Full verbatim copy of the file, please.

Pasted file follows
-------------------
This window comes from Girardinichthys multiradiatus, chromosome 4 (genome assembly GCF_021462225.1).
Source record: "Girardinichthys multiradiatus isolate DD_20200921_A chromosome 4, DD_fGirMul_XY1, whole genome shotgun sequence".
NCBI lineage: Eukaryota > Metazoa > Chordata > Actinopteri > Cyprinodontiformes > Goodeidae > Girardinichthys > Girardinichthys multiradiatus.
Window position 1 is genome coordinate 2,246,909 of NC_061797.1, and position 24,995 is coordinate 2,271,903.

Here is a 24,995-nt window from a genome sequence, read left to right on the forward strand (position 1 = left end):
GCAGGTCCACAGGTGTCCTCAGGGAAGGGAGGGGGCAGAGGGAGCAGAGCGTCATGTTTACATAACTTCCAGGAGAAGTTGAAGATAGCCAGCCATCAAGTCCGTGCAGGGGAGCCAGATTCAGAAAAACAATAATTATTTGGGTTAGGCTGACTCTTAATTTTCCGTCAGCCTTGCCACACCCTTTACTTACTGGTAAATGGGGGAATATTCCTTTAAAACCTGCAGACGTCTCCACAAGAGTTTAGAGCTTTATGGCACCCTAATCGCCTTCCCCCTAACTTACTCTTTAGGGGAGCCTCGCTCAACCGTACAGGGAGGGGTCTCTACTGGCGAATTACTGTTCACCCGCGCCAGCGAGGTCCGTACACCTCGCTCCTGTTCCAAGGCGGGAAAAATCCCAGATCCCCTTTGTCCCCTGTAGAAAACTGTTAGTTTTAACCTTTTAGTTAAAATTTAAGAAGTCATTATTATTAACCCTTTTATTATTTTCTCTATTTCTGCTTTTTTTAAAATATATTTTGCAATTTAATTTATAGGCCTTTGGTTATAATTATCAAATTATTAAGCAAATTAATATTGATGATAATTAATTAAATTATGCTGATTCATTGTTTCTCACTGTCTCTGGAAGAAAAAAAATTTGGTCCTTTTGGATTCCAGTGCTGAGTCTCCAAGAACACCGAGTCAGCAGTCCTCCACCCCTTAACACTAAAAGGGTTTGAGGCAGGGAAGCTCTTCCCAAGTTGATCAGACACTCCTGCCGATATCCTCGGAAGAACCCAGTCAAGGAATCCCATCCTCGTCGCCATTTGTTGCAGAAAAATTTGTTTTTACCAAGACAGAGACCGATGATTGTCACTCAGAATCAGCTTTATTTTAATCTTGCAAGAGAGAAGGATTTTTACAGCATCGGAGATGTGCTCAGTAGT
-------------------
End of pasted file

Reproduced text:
This window comes from Girardinichthys multiradiatus, chromosome 4 (genome assembly GCF_021462225.1).
Source record: "Girardinichthys multiradiatus isolate DD_20200921_A chromosome 4, DD_fGirMul_XY1, whole genome shotgun sequence".
NCBI lineage: Eukaryota > Metazoa > Chordata > Actinopteri > Cyprinodontiformes > Goodeidae > Girardinichthys > Girardinichthys multiradiatus.
Window position 1 is genome coordinate 2,246,909 of NC_061797.1, and position 24,995 is coordinate 2,271,903.

Here is a 24,995-nt window from a genome sequence, read left to right on the forward strand (position 1 = left end):
GCAGGTCCACAGGTGTCCTCAGGGAAGGGAGGGGGCAGAGGGAGCAGAGCGTCATGTTTACATAACTTCCAGGAGAAGTTGAAGATAGCCAGCCATCAAGTCCGTGCAGGGGAGCCAGATTCAGAAAAACAATAATTATTTGGGTTAGGCTGACTCTTAATTTTCCGTCAGCCTTGCCACACCCTTTACTTACTGGTAAATGGGGGAATATTCCTTTAAAACCTGCAGACGTCTCCACAAGAGTTTAGAGCTTTATGGCACCCTAATCGCCTTCCCCCTAACTTACTCTTTAGGGGAGCCTCGCTCAACCGTACAGGGAGGGGTCTCTACTGGCGAATTACTGTTCACCCGCGCCAGCGAGGTCCGTACACCTCGCTCCTGTTCCAAGGCGGGAAAAATCCCAGATCCCCTTTGTCCCCTGTAGAAAACTGTTAGTTTTAACCTTTTAGTTAAAATTTAAGAAGTCATTATTATTAACCCTTTTATTATTTTCTCTATTTCTGCTTTTTTTAAAATATATTTTGCAATTTAATTTATAGGCCTTTGGTTATAATTATCAAATTATTAAGCAAATTAATATTGATGATAATTAATTAAATTATGCTGATTCATTGTTTCTCACTGTCTCTGGAAGAAAAAAAATTTGGTCCTTTTGGATTCCAGTGCTGAGTCTCCAAGAACACCGAGTCAGCAGTCCTCCACCCCTTAACACTAAAAGGGTTTGAGGCAGGGAAGCTCTTCCCAAGTTGATCAGACACTCCTGCCGATATCCTCGGAAGAACCCAGTCAAGGAATCCCATCCTCGTCGCCATTTGTTGCAGAAAAATTTGTTTTTACCAAGACAGAGACCGATGATTGTCACTCAGAATCAGCTTTATTTTAATCTTGCAAGAGAGAAGGATTTTTACAGCATCGGAGATGTGCTCAGTAGT